Spanish Label Reintroduces Our Own Guitar-Great Dave Allen
Untold Stories is Dave Allen's first recording as a leader, but his heavyweight status is confirmed by his sidemen: Seamus Blake on sax (John Scofield, Dave Douglas), Carlo Dross on bass (Donny McCaslin, Brad Shepik, Clarence Penn, and Vijay Iyer), and Mark Ferber on drums (Fred Hersch, Steve Coleman, Scott Colley, Drew Gress, Kenny Werner).
Allen knows how to pick sidemen, he's been one for numerous high-profile New York City soloists, including Dennis Irwin, Donny McCaslin, Chris Cheek, Mark Shim, Matt Wilson, Ben Street and Eric McPherson. As a leader, Allen fronts a trio every Monday night at Push, a NYC club. His busy performance schedule has been showcased at Birdland, CBGB's, The Knitting Factory, The 55 Bar, and countless other clubs. Untold Stories is good jazz, documenting at last this confident young quartet. After all, we can't all scout the Manhattan clubs for ourselves.
It says a lot about jazz appreciation in America (regarding listeners and labels alike) that significant NYC artists like Dave Allen find release only through a European record company. Americans miss out on much of their own best music; some say it's always been that way. We used to blame racism; now we blame fickle consumers, youth-oriented A&R, or greed-motivated corporate radio. Whatever the reasons, jazz fans owe a huge debt of gratitude to European preservationists. Jordi Pujol's Fresh Sound/New Talent Records is a forward-thinking firm which mines our great artists who have fallen through the cracks of major representation. In this case at least, Fresh Sound/New Talent even goes so far as to grant production credit to the artist.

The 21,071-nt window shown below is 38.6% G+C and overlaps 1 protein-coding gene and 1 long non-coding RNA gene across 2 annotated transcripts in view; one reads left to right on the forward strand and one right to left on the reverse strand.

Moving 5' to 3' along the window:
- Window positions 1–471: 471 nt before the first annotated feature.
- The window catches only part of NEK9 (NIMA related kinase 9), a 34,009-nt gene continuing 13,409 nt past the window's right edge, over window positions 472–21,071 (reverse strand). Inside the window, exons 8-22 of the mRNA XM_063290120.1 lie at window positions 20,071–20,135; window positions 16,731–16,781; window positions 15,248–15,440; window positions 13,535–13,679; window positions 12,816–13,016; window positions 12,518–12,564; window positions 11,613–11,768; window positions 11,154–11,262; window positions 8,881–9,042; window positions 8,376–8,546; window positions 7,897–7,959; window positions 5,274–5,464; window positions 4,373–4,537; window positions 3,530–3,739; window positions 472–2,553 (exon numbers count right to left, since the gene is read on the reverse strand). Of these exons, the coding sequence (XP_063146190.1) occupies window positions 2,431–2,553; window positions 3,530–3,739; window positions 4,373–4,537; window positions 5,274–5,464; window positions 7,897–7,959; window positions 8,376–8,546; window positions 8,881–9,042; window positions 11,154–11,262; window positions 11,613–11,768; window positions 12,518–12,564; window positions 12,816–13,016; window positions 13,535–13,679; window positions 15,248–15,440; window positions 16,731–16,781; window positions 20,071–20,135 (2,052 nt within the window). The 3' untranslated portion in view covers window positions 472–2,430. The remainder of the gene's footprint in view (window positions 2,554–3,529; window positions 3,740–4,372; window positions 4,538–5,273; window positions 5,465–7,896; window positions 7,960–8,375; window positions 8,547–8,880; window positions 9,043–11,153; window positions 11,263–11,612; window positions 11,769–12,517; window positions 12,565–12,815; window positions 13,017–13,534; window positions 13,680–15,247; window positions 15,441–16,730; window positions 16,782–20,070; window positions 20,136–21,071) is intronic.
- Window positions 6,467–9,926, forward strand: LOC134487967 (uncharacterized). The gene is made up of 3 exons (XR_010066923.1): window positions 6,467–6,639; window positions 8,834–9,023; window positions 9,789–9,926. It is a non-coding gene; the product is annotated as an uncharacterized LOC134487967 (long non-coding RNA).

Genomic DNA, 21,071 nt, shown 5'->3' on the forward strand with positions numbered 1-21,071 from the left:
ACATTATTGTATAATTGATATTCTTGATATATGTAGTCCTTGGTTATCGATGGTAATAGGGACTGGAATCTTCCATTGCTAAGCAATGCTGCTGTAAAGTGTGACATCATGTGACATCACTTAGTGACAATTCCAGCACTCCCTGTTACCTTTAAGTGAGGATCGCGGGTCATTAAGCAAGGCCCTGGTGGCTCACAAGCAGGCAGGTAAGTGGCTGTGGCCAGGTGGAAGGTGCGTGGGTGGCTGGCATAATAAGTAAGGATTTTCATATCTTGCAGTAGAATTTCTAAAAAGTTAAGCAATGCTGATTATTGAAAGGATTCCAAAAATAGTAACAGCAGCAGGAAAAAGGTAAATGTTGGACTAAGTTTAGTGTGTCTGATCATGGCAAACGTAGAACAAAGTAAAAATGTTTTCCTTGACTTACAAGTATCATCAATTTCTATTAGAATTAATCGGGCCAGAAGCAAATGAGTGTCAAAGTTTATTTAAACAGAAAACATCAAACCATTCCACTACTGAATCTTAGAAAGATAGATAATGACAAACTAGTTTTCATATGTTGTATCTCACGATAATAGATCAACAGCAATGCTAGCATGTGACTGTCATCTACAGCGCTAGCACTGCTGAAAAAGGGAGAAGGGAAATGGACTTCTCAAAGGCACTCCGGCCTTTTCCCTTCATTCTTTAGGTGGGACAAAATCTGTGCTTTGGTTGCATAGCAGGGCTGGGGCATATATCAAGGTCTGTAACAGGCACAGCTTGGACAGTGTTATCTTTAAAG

Be that as it may, Fresh Sound/New Talent apparently does not spare any expense when it comes to recording quality. Nor do they skip the essential sweetening step like most "non-major" releases. Untold Stories was mastered by Emily Lazar at The Lodge. The proof is in the pudding, Untold Stories sounds great.
All nine songs on Untold Stories are Dave Allen originals, featuring complex yet memorable melodies and adventurous harmonies. Allen has developed a brilliant tone and deeply lyrical voicing revealed only in fully-matured guitarists. His personal jazz conception is an enviable combination of musical and technical mastery. Jim Macnie of The Village Voice wrote, "there’s a true sensuality to the guitarist’s sound". In addition to his musical interests, it would appear Allen has literary interests. This is evidenced by song titles culled from poetry and prose.
The opening track, "Momentum" features a loping bass intro by Carlo Dross and tenor-man Seamus Blake's bold, searching style fairly reminiscent of Coltrane's masterworks. The advanced level of interplay proves these guys are used to playing together. "In Some Human City" contains a complex series of neo-classical counter-melodies, each as interesting and memorable as the other. Mark Ferber plays the drums with a vigor that could accurately be described as soloing the whole time. Dross is heard bowing the bass in a duet with Allen on "Searching", subtly accented by Ferber's low-end drum rolls. Only if you're a guitarist can you fully appreciate the way Allen makes difficult techniques appear effortless. "Paradigm Shift" starts out with an upbeat, off-kilter bass/sax battle, which in turn breaks-down into highly sophisticated solos. The aptly titled "Spring Snow" paints a somewhat unexpected but emotionally affirming soundscape.
Even ballads like "Out of the Trap" possess a certain unresolved tension, like a flexed muscle or a weight suspended by a thread. Even in the stillness, it feels as if the whole thing could burst at any moment. "Uneasy" is a gorgeous composition wherein Allen plucks arpeggios over a bed of brushed percussion. Allen's sound is melodic, melancholic, and deeply rooted in the core aspects of jazz: blues and swing. His steadfast implied sense of time allows his sidemen an unusually free creative license.
The final chapter of Untold Stories is titled "Uneasy", and it goes out with a bang. This lively, syncopated swing set is the quartet's last chance to show-off. Allen's flashy fingerwork and DeRosa's lightening-fast walking lines keep pace with Ferber, each turning in heavily bop-infused solos.
Untold Stories is high-quality improvisational small-group jazz, strongly recommended for anyone curious in new talent.
-David Seymour is a jazz journalist in Saint Louis, Missouri, USA.